Release date: September 17, 2021
12 new tracks from Wesley Stace (aka John Wesley Harding) written with David Nagler (musical Director of Stace’s Cabinet Of Wonders)
With Late Style, Wesley Stace, the artist formerly known as John Wesley Harding, has done things differently. Having begun to put some new lyrics to music, in his usual way, singing to an acoustic guitar, he realized he was coming up with old solutions, reinventing a wheel he had already made, with chord progressions and melodies that worked as folk and pop songs but were not satisfying his desire for something fresh, something he’d be excited to listen to in 2021. So, he turned to David Nagler, the musical director of his portable variety show, the Cabinet of Wonders, to be the Rodgers to his Hart, the Elton to his Bernie, the Bachrach to his David.
Late Style is influenced by artists like Mose Allison, Carla Bley, Nina Simone, Bob Dorough, Steely Dan, Harry Nilsson, Gil Scott-Heron, The Bee Gees, Tom Lehrer, The Carpenters, and even The Partridge Family, without imitating them, so the songs feel modern and “modern” all at once. You can call them uneasy easy listening—smooth, but oddly shaped, with surprising harmonic changes and rhythmic angles. They have the paradoxical flavor of having been written to be hits without any thought of having hits at all.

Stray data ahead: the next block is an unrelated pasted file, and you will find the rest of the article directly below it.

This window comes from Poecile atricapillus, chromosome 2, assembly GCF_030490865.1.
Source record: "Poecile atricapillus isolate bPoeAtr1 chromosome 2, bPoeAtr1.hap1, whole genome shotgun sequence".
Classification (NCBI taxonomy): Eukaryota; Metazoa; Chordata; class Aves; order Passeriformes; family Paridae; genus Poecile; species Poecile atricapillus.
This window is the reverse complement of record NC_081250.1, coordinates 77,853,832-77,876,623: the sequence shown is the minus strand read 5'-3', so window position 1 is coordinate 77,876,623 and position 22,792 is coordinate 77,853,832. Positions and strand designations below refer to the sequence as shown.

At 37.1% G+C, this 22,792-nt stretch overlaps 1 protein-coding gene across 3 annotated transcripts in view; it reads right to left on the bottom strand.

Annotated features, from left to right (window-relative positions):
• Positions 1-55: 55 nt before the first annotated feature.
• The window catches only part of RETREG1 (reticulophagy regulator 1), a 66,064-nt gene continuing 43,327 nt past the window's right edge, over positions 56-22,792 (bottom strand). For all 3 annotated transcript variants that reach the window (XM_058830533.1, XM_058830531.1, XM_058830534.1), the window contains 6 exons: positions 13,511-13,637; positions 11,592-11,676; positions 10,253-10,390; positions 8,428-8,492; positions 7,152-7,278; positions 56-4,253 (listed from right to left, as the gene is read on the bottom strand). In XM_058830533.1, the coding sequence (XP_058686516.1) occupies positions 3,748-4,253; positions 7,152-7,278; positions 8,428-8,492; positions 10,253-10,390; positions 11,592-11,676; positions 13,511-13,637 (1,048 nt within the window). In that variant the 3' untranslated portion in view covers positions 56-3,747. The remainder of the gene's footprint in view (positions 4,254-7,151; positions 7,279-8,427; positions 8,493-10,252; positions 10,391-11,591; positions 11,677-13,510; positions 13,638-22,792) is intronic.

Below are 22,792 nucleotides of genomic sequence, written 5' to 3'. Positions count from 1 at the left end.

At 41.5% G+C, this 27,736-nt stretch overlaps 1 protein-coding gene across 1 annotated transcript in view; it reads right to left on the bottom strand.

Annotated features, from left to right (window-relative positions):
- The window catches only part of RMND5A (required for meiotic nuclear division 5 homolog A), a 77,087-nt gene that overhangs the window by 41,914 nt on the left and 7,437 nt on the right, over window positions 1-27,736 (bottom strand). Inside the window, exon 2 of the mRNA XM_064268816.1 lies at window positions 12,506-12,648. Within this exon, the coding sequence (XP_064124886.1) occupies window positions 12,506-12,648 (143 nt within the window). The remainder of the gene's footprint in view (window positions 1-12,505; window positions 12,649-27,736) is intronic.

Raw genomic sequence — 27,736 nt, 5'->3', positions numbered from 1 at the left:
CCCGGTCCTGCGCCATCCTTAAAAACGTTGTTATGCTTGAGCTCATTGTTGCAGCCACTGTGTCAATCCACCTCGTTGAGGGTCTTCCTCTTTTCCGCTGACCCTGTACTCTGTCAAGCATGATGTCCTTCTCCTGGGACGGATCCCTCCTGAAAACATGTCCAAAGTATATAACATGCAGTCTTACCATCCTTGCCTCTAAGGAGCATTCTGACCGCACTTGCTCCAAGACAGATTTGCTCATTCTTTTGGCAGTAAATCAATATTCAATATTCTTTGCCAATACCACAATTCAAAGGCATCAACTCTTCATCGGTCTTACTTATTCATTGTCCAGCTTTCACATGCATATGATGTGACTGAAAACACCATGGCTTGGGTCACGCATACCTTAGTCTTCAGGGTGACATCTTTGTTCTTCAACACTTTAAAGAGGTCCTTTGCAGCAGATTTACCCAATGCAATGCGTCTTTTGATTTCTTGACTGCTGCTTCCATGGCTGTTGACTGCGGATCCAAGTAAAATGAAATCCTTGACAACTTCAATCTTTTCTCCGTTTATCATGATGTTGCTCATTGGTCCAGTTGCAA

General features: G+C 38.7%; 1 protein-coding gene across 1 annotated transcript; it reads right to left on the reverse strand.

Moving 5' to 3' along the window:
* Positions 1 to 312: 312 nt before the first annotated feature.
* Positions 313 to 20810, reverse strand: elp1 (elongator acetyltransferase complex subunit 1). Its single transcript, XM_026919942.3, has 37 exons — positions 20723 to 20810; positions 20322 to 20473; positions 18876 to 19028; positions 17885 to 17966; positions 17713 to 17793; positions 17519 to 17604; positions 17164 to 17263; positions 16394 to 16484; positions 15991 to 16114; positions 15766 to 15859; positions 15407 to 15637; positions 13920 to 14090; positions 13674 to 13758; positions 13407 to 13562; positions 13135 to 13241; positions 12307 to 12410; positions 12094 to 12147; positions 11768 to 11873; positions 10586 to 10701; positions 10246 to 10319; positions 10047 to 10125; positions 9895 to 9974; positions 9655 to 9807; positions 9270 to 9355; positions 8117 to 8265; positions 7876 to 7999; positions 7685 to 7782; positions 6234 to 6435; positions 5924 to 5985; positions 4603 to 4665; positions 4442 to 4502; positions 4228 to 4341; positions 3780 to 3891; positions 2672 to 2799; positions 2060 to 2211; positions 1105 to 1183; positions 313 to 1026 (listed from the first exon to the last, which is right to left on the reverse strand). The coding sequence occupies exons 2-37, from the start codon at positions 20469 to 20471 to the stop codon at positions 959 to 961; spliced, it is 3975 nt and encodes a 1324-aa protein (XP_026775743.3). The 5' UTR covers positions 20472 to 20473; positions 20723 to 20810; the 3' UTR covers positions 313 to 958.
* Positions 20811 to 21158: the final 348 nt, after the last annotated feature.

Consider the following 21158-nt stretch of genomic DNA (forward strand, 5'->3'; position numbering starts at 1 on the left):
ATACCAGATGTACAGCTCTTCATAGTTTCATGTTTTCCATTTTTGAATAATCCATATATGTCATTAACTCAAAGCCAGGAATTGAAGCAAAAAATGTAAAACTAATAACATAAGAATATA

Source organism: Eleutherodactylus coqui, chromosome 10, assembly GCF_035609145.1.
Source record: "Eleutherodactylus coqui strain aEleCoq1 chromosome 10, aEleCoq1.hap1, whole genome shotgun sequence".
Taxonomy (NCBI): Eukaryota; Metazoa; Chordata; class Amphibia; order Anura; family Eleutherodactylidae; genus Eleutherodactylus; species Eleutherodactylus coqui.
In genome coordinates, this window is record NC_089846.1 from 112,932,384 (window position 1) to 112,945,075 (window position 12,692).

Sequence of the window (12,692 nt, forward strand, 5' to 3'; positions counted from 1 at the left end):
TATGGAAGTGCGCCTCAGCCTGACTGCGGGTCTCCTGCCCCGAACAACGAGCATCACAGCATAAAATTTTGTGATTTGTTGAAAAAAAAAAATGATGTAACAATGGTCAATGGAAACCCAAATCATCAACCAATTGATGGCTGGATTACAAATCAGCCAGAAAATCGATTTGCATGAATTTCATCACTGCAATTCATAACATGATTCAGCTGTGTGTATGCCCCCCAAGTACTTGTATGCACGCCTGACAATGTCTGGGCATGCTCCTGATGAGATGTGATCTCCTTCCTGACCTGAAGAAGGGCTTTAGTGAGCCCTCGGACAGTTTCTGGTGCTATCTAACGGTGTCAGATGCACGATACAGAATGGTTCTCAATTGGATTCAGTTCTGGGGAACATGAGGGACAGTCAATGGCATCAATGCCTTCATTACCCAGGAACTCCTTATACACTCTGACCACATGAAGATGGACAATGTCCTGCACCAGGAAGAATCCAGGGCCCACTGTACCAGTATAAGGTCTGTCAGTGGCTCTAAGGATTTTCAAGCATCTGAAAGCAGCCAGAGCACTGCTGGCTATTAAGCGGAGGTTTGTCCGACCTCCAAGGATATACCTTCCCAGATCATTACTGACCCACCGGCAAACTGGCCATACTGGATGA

Though Wesley had originally imagined a record that “a phenomenally well-rehearsed combo might record in a club, perhaps even in front of an audience,” COVID had other plans. But through the mysterious magic of modern technology, the recording came together out of Philadelphia, where Wesley lives; New York, where David built tracks from keyboards, acoustic guitars and virtual instruments; San Francisco, where Wes’s longtime friend and collaborator Chris von Sneidern (a solo artist in his own right and sometime member of the Flamin’ Groovies) added electric guitar, vocals, horns and the drums of Prairie Prince (The Tubes, Todd Rundgren, Jefferson Starship); and Chicago, where Kelly Hogan and Nora O’Connor of the Flat Five added harmonies.
As Barry Gifford (renowned poet, author of Wild At Heart, screenwriter of David Lynch’s Lost Highway, and more) says in his liner notes: Late Style (available on CD and both standard and high resolution digital) is perfect for listening to on late night radio.
“It’s late, but we’ll get it done / Well done, everyone!”
—Wesley Stace, “Well Done Everyone”
Where The Bands Are Everything All The Time Your Bright Future Hey! Director Come Back Yesterday All The Yous The California Fix Well Done Everyone The Impossible She Do Nothing If You Can Just Sayin’ How You All Work Me